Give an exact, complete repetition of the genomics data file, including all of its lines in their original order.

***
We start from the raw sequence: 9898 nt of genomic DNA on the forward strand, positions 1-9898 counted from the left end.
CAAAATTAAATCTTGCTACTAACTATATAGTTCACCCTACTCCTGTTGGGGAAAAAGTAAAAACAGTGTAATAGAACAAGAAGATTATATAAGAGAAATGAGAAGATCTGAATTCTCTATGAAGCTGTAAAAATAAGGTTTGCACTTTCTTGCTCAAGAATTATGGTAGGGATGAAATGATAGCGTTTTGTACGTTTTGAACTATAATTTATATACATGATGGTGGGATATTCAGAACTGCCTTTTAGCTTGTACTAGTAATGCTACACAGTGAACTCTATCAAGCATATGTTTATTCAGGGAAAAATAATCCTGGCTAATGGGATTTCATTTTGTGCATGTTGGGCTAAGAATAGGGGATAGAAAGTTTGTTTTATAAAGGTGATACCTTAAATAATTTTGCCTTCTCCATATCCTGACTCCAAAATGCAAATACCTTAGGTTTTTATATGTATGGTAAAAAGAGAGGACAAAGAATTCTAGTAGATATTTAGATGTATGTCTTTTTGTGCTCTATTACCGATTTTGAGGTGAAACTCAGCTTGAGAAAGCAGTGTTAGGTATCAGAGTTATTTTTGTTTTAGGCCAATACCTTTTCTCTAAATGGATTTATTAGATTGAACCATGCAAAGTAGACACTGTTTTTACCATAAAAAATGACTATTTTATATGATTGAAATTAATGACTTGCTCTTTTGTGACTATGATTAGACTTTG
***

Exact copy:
We start from the raw sequence: 9898 nt of genomic DNA on the forward strand, positions 1-9898 counted from the left end.
CAAAATTAAATCTTGCTACTAACTATATAGTTCACCCTACTCCTGTTGGGGAAAAAGTAAAAACAGTGTAATAGAACAAGAAGATTATATAAGAGAAATGAGAAGATCTGAATTCTCTATGAAGCTGTAAAAATAAGGTTTGCACTTTCTTGCTCAAGAATTATGGTAGGGATGAAATGATAGCGTTTTGTACGTTTTGAACTATAATTTATATACATGATGGTGGGATATTCAGAACTGCCTTTTAGCTTGTACTAGTAATGCTACACAGTGAACTCTATCAAGCATATGTTTATTCAGGGAAAAATAATCCTGGCTAATGGGATTTCATTTTGTGCATGTTGGGCTAAGAATAGGGGATAGAAAGTTTGTTTTATAAAGGTGATACCTTAAATAATTTTGCCTTCTCCATATCCTGACTCCAAAATGCAAATACCTTAGGTTTTTATATGTATGGTAAAAAGAGAGGACAAAGAATTCTAGTAGATATTTAGATGTATGTCTTTTTGTGCTCTATTACCGATTTTGAGGTGAAACTCAGCTTGAGAAAGCAGTGTTAGGTATCAGAGTTATTTTTGTTTTAGGCCAATACCTTTTCTCTAAATGGATTTATTAGATTGAACCATGCAAAGTAGACACTGTTTTTACCATAAAAAATGACTATTTTATATGATTGAAATTAATGACTTGCTCTTTTGTGACTATGATTAGACTTTG